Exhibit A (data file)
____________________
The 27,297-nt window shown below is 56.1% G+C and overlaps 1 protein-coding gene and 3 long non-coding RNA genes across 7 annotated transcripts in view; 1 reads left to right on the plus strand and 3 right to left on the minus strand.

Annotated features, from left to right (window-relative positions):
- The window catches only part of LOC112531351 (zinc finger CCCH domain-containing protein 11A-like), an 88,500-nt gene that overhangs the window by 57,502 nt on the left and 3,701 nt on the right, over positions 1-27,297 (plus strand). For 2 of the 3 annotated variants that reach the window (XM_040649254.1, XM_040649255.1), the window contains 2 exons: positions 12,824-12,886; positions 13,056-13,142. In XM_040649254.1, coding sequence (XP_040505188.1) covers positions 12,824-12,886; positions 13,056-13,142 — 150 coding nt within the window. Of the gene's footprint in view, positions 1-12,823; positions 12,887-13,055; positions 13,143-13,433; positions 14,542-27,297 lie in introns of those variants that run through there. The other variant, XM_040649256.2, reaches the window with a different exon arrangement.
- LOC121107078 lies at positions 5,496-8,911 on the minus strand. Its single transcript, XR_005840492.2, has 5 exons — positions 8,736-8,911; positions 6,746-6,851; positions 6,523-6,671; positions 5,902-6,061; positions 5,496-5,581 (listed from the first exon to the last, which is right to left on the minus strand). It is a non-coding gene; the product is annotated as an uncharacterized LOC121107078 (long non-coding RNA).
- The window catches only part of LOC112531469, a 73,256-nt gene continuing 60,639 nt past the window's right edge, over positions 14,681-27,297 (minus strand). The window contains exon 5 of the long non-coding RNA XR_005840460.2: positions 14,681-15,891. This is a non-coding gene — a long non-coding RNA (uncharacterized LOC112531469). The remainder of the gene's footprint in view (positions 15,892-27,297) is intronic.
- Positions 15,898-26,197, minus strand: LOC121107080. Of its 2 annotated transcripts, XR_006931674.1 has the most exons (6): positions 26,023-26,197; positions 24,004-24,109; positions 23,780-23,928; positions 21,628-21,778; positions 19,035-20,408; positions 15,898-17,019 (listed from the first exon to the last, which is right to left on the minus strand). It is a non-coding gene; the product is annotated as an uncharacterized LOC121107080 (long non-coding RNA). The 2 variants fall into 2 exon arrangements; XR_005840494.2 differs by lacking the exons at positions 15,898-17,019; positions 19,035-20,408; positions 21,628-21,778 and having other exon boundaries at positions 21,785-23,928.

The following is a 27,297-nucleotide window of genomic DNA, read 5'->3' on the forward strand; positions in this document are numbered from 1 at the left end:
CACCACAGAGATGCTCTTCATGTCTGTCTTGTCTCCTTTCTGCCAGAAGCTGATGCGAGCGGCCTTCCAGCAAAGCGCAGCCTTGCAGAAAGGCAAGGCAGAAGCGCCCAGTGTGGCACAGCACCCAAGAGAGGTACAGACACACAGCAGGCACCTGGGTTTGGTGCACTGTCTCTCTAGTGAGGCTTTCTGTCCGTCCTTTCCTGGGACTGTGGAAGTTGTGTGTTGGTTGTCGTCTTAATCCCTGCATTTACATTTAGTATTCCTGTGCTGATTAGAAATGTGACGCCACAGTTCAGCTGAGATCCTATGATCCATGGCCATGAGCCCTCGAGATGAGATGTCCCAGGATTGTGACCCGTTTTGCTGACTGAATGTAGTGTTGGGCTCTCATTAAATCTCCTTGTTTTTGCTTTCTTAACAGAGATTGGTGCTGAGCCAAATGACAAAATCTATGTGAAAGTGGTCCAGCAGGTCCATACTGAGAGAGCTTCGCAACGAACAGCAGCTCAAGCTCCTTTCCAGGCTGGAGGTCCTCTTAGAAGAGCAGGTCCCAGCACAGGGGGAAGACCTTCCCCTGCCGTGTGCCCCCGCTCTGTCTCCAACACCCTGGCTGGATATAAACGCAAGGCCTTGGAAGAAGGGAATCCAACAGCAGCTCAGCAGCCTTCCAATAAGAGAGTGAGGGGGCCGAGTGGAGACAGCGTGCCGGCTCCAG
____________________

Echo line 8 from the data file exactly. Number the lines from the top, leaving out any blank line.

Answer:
CACCACAGAGATGCTCTTCATGTCTGTCTTGTCTCCTTTCTGCCAGAAGCTGATGCGAGCGGCCTTCCAGCAAAGCGCAGCCTTGCAGAAAGGCAAGGCAGAAGCGCCCAGTGTGGCACAGCACCCAAGAGAGGTACAGACACACAGCAGGCACCTGGGTTTGGTGCACTGTCTCTCTAGTGAGGCTTTCTGTCCGTCCTTTCCTGGGACTGTGGAAGTTGTGTGTTGGTTGTCGTCTTAATCCCTGCATTTACATTTAGTATTCCTGTGCTGATTAGAAATGTGACGCCACAGTTCAGCTGAGATCCTATGATCCATGGCCATGAGCCCTCGAGATGAGATGTCCCAGGATTGTGACCCGTTTTGCTGACTGAATGTAGTGTTGGGCTCTCATTAAATCTCCTTGTTTTTGCTTTCTTAACAGAGATTGGTGCTGAGCCAAATGACAAAATCTATGTGAAAGTGGTCCAGCAGGTCCATACTGAGAGAGCTTCGCAACGAACAGCAGCTCAAGCTCCTTTCCAGGCTGGAGGTCCTCTTAGAAGAGCAGGTCCCAGCACAGGGGGAAGACCTTCCCCTGCCGTGTGCCCCCGCTCTGTCTCCAACACCCTGGCTGGATATAAACGCAAGGCCTTGGAAGAAGGGAATCCAACAGCAGCTCAGCAGCCTTCCAATAAGAGAGTGAGGGGGCCGAGTGGAGACAGCGTGCCGGCTCCAG